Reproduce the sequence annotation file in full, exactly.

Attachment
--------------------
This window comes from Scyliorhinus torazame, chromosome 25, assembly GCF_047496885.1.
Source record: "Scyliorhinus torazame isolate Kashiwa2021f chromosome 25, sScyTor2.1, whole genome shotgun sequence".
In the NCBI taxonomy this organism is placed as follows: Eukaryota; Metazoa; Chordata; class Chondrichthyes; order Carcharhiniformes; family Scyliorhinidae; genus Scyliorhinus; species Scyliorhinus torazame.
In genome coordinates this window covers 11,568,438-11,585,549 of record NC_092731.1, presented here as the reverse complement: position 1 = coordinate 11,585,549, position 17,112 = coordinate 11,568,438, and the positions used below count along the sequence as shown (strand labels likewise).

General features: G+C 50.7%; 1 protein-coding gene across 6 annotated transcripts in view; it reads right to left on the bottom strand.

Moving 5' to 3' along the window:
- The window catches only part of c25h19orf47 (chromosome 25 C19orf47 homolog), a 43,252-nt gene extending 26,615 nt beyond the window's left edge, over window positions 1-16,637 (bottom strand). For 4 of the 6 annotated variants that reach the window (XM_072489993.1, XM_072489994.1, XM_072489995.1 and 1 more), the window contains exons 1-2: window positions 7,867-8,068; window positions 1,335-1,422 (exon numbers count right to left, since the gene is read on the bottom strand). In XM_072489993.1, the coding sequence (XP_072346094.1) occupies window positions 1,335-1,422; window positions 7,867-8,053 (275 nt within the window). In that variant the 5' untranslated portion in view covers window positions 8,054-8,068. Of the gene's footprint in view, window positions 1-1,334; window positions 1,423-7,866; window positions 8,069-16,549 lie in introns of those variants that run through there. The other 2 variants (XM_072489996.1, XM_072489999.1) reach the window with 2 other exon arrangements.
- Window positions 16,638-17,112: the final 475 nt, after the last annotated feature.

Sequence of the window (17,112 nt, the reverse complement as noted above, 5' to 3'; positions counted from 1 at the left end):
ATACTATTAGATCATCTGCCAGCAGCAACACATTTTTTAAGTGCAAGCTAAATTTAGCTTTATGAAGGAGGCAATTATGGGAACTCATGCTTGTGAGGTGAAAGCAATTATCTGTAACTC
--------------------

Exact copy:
This window comes from Scyliorhinus torazame, chromosome 25, assembly GCF_047496885.1.
Source record: "Scyliorhinus torazame isolate Kashiwa2021f chromosome 25, sScyTor2.1, whole genome shotgun sequence".
In the NCBI taxonomy this organism is placed as follows: Eukaryota; Metazoa; Chordata; class Chondrichthyes; order Carcharhiniformes; family Scyliorhinidae; genus Scyliorhinus; species Scyliorhinus torazame.
In genome coordinates this window covers 11,568,438-11,585,549 of record NC_092731.1, presented here as the reverse complement: position 1 = coordinate 11,585,549, position 17,112 = coordinate 11,568,438, and the positions used below count along the sequence as shown (strand labels likewise).

General features: G+C 50.7%; 1 protein-coding gene across 6 annotated transcripts in view; it reads right to left on the bottom strand.

Moving 5' to 3' along the window:
- The window catches only part of c25h19orf47 (chromosome 25 C19orf47 homolog), a 43,252-nt gene extending 26,615 nt beyond the window's left edge, over window positions 1-16,637 (bottom strand). For 4 of the 6 annotated variants that reach the window (XM_072489993.1, XM_072489994.1, XM_072489995.1 and 1 more), the window contains exons 1-2: window positions 7,867-8,068; window positions 1,335-1,422 (exon numbers count right to left, since the gene is read on the bottom strand). In XM_072489993.1, the coding sequence (XP_072346094.1) occupies window positions 1,335-1,422; window positions 7,867-8,053 (275 nt within the window). In that variant the 5' untranslated portion in view covers window positions 8,054-8,068. Of the gene's footprint in view, window positions 1-1,334; window positions 1,423-7,866; window positions 8,069-16,549 lie in introns of those variants that run through there. The other 2 variants (XM_072489996.1, XM_072489999.1) reach the window with 2 other exon arrangements.
- Window positions 16,638-17,112: the final 475 nt, after the last annotated feature.

Sequence of the window (17,112 nt, the reverse complement as noted above, 5' to 3'; positions counted from 1 at the left end):
ATACTATTAGATCATCTGCCAGCAGCAACACATTTTTTAAGTGCAAGCTAAATTTAGCTTTATGAAGGAGGCAATTATGGGAACTCATGCTTGTGAGGTGAAAGCAATTATCTGTAACTC